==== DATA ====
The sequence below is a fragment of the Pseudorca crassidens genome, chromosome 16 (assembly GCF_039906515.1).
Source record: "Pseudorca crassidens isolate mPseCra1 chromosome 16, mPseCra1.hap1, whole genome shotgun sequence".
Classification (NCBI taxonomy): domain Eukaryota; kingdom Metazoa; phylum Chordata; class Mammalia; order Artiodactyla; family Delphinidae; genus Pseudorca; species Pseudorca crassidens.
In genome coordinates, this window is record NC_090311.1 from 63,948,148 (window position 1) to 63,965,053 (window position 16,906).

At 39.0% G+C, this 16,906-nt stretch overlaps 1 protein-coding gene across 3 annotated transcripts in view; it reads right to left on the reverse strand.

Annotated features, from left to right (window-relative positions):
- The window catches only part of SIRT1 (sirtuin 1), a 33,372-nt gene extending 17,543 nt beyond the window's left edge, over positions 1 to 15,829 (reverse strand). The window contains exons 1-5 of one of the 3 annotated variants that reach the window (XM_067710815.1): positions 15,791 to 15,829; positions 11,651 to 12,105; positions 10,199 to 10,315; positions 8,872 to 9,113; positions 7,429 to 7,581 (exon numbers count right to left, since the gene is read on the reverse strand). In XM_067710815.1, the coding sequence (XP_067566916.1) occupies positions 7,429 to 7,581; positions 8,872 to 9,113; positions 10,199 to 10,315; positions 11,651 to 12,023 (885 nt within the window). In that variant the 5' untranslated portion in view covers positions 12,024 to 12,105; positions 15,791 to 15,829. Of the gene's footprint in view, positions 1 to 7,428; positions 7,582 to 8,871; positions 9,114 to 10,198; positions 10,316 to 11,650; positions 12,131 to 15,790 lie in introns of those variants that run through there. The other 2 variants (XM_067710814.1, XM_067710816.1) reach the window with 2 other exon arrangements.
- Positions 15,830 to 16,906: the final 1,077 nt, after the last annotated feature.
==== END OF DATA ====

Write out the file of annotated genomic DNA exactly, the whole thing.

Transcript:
The sequence below is a fragment of the Pseudorca crassidens genome, chromosome 16 (assembly GCF_039906515.1).
Source record: "Pseudorca crassidens isolate mPseCra1 chromosome 16, mPseCra1.hap1, whole genome shotgun sequence".
Classification (NCBI taxonomy): domain Eukaryota; kingdom Metazoa; phylum Chordata; class Mammalia; order Artiodactyla; family Delphinidae; genus Pseudorca; species Pseudorca crassidens.
In genome coordinates, this window is record NC_090311.1 from 63,948,148 (window position 1) to 63,965,053 (window position 16,906).

At 39.0% G+C, this 16,906-nt stretch overlaps 1 protein-coding gene across 3 annotated transcripts in view; it reads right to left on the reverse strand.

Annotated features, from left to right (window-relative positions):
- The window catches only part of SIRT1 (sirtuin 1), a 33,372-nt gene extending 17,543 nt beyond the window's left edge, over positions 1 to 15,829 (reverse strand). The window contains exons 1-5 of one of the 3 annotated variants that reach the window (XM_067710815.1): positions 15,791 to 15,829; positions 11,651 to 12,105; positions 10,199 to 10,315; positions 8,872 to 9,113; positions 7,429 to 7,581 (exon numbers count right to left, since the gene is read on the reverse strand). In XM_067710815.1, the coding sequence (XP_067566916.1) occupies positions 7,429 to 7,581; positions 8,872 to 9,113; positions 10,199 to 10,315; positions 11,651 to 12,023 (885 nt within the window). In that variant the 5' untranslated portion in view covers positions 12,024 to 12,105; positions 15,791 to 15,829. Of the gene's footprint in view, positions 1 to 7,428; positions 7,582 to 8,871; positions 9,114 to 10,198; positions 10,316 to 11,650; positions 12,131 to 15,790 lie in introns of those variants that run through there. The other 2 variants (XM_067710814.1, XM_067710816.1) reach the window with 2 other exon arrangements.
- Positions 15,830 to 16,906: the final 1,077 nt, after the last annotated feature.